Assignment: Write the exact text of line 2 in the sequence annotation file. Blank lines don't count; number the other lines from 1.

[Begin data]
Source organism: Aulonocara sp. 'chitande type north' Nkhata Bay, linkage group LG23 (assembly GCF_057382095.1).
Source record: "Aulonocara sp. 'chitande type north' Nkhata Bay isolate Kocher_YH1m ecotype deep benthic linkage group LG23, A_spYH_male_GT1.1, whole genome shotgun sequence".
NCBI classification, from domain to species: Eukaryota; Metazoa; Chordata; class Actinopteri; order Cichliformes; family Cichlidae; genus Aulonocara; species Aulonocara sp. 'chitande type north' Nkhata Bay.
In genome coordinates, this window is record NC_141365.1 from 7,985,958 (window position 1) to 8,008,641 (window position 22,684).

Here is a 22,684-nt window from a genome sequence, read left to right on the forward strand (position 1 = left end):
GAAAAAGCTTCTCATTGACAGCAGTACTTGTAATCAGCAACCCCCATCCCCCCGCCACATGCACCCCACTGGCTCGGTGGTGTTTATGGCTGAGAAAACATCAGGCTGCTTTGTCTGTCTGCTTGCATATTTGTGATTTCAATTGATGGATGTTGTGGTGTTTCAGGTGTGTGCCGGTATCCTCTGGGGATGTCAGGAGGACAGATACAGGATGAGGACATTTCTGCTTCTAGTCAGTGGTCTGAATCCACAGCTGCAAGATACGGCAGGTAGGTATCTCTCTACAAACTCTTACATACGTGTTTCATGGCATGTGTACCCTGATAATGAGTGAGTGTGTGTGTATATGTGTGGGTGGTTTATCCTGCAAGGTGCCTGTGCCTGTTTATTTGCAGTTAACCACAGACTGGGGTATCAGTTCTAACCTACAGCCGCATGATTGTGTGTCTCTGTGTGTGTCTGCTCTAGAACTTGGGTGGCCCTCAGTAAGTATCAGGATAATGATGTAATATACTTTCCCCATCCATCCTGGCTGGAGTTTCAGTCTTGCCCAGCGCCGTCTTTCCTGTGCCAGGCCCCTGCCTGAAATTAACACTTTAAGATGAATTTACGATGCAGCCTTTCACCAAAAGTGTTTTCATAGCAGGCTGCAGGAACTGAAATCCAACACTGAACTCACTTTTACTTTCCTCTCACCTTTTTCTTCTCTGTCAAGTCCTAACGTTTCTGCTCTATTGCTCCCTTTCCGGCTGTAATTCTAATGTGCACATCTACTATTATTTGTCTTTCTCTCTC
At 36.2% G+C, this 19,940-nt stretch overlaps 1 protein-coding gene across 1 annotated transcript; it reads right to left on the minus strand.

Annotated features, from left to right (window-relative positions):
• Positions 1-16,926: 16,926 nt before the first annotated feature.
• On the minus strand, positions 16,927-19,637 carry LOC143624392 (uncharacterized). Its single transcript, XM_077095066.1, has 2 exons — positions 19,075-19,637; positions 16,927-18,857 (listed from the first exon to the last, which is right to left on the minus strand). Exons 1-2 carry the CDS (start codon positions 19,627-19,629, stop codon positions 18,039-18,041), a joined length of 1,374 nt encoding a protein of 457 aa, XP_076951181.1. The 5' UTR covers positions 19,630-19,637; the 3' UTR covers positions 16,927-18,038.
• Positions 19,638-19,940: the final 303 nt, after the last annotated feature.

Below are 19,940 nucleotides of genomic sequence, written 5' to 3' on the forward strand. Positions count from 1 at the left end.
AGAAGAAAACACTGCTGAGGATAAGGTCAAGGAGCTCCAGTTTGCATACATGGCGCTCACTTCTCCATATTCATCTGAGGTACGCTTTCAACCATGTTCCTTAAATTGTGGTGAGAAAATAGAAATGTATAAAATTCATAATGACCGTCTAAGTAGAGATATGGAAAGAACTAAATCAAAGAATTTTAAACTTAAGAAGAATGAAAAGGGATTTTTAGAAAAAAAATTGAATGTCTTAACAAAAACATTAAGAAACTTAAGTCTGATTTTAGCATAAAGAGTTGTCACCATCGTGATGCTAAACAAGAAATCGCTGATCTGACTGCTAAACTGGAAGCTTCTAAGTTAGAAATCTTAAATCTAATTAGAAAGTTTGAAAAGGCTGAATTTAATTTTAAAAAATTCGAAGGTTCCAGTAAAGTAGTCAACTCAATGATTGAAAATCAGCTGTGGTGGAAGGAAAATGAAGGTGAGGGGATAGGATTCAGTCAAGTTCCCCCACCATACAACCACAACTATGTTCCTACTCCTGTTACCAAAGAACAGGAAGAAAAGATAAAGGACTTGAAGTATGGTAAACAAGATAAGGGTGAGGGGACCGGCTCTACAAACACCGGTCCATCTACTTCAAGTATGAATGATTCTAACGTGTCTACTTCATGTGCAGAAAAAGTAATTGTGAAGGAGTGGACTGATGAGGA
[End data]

Source record: "Aulonocara sp. 'chitande type north' Nkhata Bay isolate Kocher_YH1m ecotype deep benthic linkage group LG23, A_spYH_male_GT1.1, whole genome shotgun sequence".